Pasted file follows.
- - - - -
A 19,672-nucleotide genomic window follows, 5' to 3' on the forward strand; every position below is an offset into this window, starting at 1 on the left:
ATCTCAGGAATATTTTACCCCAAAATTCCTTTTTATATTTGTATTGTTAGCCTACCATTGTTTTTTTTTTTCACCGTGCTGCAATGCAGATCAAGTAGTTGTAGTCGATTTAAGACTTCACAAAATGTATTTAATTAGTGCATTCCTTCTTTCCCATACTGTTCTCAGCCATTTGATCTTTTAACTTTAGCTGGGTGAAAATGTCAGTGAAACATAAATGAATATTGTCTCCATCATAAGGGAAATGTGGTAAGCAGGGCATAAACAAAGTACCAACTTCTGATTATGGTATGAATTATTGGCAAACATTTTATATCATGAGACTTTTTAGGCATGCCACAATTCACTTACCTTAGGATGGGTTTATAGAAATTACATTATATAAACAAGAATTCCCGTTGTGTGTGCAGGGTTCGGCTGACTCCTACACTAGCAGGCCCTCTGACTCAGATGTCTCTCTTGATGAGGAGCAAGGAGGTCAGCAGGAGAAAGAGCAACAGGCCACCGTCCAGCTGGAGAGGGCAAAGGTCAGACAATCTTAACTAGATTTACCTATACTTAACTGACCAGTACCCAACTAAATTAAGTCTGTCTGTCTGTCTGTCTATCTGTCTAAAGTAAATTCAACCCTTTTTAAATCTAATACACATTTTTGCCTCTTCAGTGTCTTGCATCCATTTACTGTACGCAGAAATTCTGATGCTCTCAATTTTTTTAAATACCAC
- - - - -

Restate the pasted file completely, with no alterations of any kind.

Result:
A 19,672-nucleotide genomic window follows, 5' to 3' on the forward strand; every position below is an offset into this window, starting at 1 on the left:
ATCTCAGGAATATTTTACCCCAAAATTCCTTTTTATATTTGTATTGTTAGCCTACCATTGTTTTTTTTTTTCACCGTGCTGCAATGCAGATCAAGTAGTTGTAGTCGATTTAAGACTTCACAAAATGTATTTAATTAGTGCATTCCTTCTTTCCCATACTGTTCTCAGCCATTTGATCTTTTAACTTTAGCTGGGTGAAAATGTCAGTGAAACATAAATGAATATTGTCTCCATCATAAGGGAAATGTGGTAAGCAGGGCATAAACAAAGTACCAACTTCTGATTATGGTATGAATTATTGGCAAACATTTTATATCATGAGACTTTTTAGGCATGCCACAATTCACTTACCTTAGGATGGGTTTATAGAAATTACATTATATAAACAAGAATTCCCGTTGTGTGTGCAGGGTTCGGCTGACTCCTACACTAGCAGGCCCTCTGACTCAGATGTCTCTCTTGATGAGGAGCAAGGAGGTCAGCAGGAGAAAGAGCAACAGGCCACCGTCCAGCTGGAGAGGGCAAAGGTCAGACAATCTTAACTAGATTTACCTATACTTAACTGACCAGTACCCAACTAAATTAAGTCTGTCTGTCTGTCTGTCTATCTGTCTAAAGTAAATTCAACCCTTTTTAAATCTAATACACATTTTTGCCTCTTCAGTGTCTTGCATCCATTTACTGTACGCAGAAATTCTGATGCTCTCAATTTTTTTAAATACCAC